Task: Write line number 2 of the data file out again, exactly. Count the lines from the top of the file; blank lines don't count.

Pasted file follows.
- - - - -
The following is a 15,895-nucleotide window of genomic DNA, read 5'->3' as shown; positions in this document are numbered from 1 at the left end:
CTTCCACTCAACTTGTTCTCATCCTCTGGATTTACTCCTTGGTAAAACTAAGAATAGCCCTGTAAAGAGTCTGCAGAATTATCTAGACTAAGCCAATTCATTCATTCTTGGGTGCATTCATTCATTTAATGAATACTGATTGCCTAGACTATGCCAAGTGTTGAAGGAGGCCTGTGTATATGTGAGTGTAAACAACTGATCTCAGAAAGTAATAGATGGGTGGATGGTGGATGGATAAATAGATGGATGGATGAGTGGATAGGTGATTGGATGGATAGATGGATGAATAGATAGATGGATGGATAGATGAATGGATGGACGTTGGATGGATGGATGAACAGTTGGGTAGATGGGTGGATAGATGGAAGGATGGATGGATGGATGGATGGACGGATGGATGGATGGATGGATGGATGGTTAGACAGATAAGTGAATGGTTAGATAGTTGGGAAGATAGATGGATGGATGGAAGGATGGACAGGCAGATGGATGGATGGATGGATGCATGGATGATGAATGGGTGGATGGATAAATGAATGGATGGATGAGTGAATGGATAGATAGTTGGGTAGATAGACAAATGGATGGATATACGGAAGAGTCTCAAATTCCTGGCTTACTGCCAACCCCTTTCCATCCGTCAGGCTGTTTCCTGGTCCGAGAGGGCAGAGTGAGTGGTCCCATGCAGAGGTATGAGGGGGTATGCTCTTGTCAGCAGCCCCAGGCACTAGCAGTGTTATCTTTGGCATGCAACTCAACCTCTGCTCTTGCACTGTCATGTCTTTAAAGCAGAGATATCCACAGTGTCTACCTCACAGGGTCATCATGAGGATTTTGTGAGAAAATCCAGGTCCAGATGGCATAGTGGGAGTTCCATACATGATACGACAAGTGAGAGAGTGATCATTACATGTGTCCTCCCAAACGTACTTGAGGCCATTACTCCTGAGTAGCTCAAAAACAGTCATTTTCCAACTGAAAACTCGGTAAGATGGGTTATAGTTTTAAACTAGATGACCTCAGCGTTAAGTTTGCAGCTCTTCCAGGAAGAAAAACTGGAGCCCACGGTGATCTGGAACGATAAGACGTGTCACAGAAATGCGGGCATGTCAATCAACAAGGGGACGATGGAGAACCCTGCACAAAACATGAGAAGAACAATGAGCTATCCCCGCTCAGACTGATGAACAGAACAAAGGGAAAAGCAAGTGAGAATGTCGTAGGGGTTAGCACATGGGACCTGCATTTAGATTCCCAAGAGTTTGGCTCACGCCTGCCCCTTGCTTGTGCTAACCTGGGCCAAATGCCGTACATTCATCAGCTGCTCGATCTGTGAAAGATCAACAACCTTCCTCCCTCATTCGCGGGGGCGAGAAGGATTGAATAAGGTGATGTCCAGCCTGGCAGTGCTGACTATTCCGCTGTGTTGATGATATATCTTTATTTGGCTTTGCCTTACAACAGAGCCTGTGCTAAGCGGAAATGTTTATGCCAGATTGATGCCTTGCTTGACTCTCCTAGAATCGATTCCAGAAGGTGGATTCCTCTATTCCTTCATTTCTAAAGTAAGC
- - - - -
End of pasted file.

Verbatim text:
CTTCCACTCAACTTGTTCTCATCCTCTGGATTTACTCCTTGGTAAAACTAAGAATAGCCCTGTAAAGAGTCTGCAGAATTATCTAGACTAAGCCAATTCATTCATTCTTGGGTGCATTCATTCATTTAATGAATACTGATTGCCTAGACTATGCCAAGTGTTGAAGGAGGCCTGTGTATATGTGAGTGTAAACAACTGATCTCAGAAAGTAATAGATGGGTGGATGGTGGATGGATAAATAGATGGATGGATGAGTGGATAGGTGATTGGATGGATAGATGGATGAATAGATAGATGGATGGATAGATGAATGGATGGACGTTGGATGGATGGATGAACAGTTGGGTAGATGGGTGGATAGATGGAAGGATGGATGGATGGATGGATGGACGGATGGATGGATGGATGGATGGATGGTTAGACAGATAAGTGAATGGTTAGATAGTTGGGAAGATAGATGGATGGATGGAAGGATGGACAGGCAGATGGATGGATGGATGGATGCATGGATGATGAATGGGTGGATGGATAAATGAATGGATGGATGAGTGAATGGATAGATAGTTGGGTAGATAGACAAATGGATGGATATACGGAAGAGTCTCAAATTCCTGGCTTACTGCCAACCCCTTTCCATCCGTCAGGCTGTTTCCTGGTCCGAGAGGGCAGAGTGAGTGGTCCCATGCAGAGGTATGAGGGGGTATGCTCTTGTCAGCAGCCCCAGGCACTAGCAGTGTTATCTTTGGCATGCAACTCAACCTCTGCTCTTGCACTGTCATGTCTTTAAAGCAGAGATATCCACAGTGTCTACCTCACAGGGTCATCATGAGGATTTTGTGAGAAAATCCAGGTCCAGATGGCATAGTGGGAGTTCCATACATGATACGACAAGTGAGAGAGTGATCATTACATGTGTCCTCCCAAACGTACTTGAGGCCATTACTCCTGAGTAGCTCAAAAACAGTCATTTTCCAACTGAAAACTCGGTAAGATGGGTTATAGTTTTAAACTAGATGACCTCAGCGTTAAGTTTGCAGCTCTTCCAGGAAGAAAAACTGGAGCCCACGGTGATCTGGAACGATAAGACGTGTCACAGAAATGCGGGCATGTCAATCAACAAGGGGACGATGGAGAACCCTGCACAAAACATGAGAAGAACAATGAGCTATCCCCGCTCAGACTGATGAACAGAACAAAGGGAAAAGCAAGTGAGAATGTCGTAGGGGTTAGCACATGGGACCTGCATTTAGATTCCCAAGAGTTTGGCTCACGCCTGCCCCTTGCTTGTGCTAACCTGGGCCAAATGCCGTACATTCATCAGCTGCTCGATCTGTGAAAGATCAACAACCTTCCTCCCTCATTCGCGGGGGCGAGAAGGATTGAATAAGGTGATGTCCAGCCTGGCAGTGCTGACTATTCCGCTGTGTTGATGATATATCTTTATTTGGCTTTGCCTTACAACAGAGCCTGTGCTAAGCGGAAATGTTTATGCCAGATTGATGCCTTGCTTGACTCTCCTAGAATCGATTCCAGAAGGTGGATTCCTCTATTCCTTCATTTCTAAAGTAAGC